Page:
Dutch prosecutors said police have arrested eight more suspected Islamic radicals as part of ongoing investigations into the brutal killing of outspoken Dutch filmmaker Theo Van Gogh.
The arrests were made in the 24 hours following Van Gogh's slaying while he was cycling down an Amsterdam street, prosecution spokeswoman Dop Kruimel said Wednesday. They are in addition to the arrest of the alleged killer, a 26-year-old Amsterdam resident of Moroccan origin. Six of the detainees are of Moroccan ancestry, one is Algerian and the last has dual Spanish-Moroccan nationality, Kruimel told reporters. Kruimel said the suspects, whose identities were not released, were detained and released during an October 2003 investigation into a potential terrorist threat.
"They were previously known to us," Kruimel said. "As of now only one suspect is being held for Van Gogh's murder, but the investigation will determine if others may have been connected."
The Dutch have reacted with outrage to the killing of the celebrity filmmaker who criticized Islam, testing the nation's famed tolerance and straining already tense relations with the large Muslim immigrant population.
Mainstream Dutch Muslim groups condemned Tuesday's killing, which some experts are calling the first act of Islamic terrorism in the Netherlands. A number of mosques were closed Tuesday night for fear of vandalism and political figures were given additional police protection. The respected NRC Handelsblad reported that conservative politician Ayan Hirsi Ali, who wrote the script for Van Gogh's latest provocative movie criticizing the treatment of women under Islam, received a death threat in an e-mail Wednesday that read "You're next."
The Justice Ministry said the suspect in the murder of Theo Van Gogh -- a distant relative of the famous painter Van Gogh -- is a Muslim radical associated with Islamic fundamentalists on a terrorist watch list. Authorities didn't release his name, but Dutch media identified him as Mohammed B.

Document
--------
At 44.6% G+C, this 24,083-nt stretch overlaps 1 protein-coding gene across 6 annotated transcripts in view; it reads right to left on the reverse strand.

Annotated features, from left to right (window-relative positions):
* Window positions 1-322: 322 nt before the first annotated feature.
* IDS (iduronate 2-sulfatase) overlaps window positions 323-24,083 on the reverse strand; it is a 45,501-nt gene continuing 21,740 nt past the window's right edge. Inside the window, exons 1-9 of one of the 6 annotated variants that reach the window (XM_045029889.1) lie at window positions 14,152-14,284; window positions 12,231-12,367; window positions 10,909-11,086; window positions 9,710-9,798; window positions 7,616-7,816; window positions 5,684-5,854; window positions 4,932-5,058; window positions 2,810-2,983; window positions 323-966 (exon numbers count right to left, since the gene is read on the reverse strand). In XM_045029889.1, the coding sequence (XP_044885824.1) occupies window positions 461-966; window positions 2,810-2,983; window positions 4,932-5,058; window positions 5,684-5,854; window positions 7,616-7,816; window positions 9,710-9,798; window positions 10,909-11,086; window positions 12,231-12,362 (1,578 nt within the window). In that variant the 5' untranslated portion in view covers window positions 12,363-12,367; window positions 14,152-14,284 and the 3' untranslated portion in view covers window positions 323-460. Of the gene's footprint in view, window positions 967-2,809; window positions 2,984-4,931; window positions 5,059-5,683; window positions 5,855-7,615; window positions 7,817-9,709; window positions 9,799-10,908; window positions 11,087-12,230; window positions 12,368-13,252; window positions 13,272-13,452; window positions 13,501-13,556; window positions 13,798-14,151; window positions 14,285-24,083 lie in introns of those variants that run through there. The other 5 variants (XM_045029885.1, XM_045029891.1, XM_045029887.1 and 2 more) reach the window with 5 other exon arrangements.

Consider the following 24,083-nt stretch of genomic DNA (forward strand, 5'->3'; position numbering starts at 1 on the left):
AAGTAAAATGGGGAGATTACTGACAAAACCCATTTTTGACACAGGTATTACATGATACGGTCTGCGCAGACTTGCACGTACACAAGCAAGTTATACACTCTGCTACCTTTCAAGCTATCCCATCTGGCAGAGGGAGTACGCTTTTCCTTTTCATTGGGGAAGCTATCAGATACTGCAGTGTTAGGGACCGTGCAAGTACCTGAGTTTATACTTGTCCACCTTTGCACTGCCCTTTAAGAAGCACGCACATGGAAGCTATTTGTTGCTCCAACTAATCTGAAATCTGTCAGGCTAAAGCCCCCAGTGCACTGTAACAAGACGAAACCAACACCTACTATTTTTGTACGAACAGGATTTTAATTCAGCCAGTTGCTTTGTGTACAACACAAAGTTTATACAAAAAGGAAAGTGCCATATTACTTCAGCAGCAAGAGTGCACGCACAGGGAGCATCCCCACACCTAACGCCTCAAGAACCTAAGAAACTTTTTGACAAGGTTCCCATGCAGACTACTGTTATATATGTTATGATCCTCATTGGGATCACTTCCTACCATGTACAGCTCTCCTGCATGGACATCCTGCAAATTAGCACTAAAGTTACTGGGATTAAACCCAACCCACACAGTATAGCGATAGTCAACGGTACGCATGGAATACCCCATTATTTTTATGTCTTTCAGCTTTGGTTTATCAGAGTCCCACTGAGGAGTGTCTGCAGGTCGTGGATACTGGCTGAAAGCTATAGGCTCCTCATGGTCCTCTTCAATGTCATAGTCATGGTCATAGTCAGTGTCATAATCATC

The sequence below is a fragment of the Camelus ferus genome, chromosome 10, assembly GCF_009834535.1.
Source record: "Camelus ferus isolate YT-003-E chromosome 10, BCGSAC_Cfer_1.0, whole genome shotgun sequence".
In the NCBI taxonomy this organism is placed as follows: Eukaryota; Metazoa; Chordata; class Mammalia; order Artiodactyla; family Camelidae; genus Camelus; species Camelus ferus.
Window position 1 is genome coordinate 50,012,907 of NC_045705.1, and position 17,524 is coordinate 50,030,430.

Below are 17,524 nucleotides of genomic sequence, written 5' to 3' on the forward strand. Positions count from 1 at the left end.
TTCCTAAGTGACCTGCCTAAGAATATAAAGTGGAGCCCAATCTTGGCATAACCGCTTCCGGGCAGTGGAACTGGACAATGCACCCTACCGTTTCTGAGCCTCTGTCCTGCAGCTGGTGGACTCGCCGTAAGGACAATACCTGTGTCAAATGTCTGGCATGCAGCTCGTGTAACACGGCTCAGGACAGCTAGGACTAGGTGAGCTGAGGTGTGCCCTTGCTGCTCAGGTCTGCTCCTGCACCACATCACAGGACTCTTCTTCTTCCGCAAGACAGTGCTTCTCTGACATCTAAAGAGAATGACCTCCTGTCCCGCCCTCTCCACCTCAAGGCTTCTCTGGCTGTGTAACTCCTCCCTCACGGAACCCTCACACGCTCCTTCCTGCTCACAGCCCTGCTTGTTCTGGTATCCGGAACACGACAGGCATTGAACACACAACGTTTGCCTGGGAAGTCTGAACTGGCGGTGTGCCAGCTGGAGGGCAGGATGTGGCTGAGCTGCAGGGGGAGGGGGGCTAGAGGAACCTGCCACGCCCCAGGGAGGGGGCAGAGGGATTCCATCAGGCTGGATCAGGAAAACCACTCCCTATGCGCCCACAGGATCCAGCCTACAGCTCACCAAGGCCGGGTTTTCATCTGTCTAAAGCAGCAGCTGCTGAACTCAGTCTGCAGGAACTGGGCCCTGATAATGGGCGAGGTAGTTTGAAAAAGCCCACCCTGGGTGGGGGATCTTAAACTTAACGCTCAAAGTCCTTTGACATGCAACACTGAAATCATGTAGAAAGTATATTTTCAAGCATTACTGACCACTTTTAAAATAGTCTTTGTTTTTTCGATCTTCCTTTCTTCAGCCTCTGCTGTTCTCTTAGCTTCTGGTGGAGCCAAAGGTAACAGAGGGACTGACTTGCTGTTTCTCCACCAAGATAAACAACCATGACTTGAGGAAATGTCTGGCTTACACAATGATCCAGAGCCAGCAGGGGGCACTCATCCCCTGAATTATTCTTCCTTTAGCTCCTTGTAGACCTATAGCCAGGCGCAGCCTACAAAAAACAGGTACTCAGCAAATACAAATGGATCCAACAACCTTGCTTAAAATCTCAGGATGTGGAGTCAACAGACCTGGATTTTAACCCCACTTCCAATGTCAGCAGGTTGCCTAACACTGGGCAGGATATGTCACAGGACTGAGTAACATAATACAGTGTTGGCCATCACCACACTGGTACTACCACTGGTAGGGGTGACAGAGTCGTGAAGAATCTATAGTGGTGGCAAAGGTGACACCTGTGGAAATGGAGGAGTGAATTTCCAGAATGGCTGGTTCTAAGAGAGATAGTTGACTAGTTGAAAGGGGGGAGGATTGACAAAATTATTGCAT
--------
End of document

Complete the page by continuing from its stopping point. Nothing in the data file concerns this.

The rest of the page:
Members of parliament called for an emergency debate on why the culprit -- who police say had a record of violent crime -- hadn't been stopped. "Is this a murder, or is this a terrorist attack?" said Jozias van Aartsen, leader of the conservative VVD party. "The facts must come out very, very quickly."
Van Gogh released a fictional film in August about the mistreatment of Muslim women who were shown naked with texts from the Koran scrawled on their bodies.
Police and eyewitnesses said the attacker shot Van Gogh, stabbed him, cut his throat with one knife, and pinned a note to his chest with another.
The note is said to have contained texts from the Koran in Arabic, though police would not confirm this. According to NRC Handelsblad, the note called for an Islamic Holy war, or Jihad.
The killing of brash social commentator Van Gogh after the murder of populist anti-immigration politician Pim Fortuyn in 2002, drew outrage and fears that people will no longer dare to speak freely.
Immigration minister Rita Verdonk told 20,000 Dutch who flocked to Amsterdam's central square for a noisy wake Tuesday night "we won't take this."
Verdonk called an emergency meeting with leaders of Muslim groups to discuss how to avoid confrontations. Prime Minister Jan Peter Balkenende appealed for calm. Interior Minister Johan Remkes confirmed that the suspect in Van Gogh's murder was known to have associated with a group of 150 radicals who are watched day and night by the Dutch secret service for fear they may commit a terrorist act.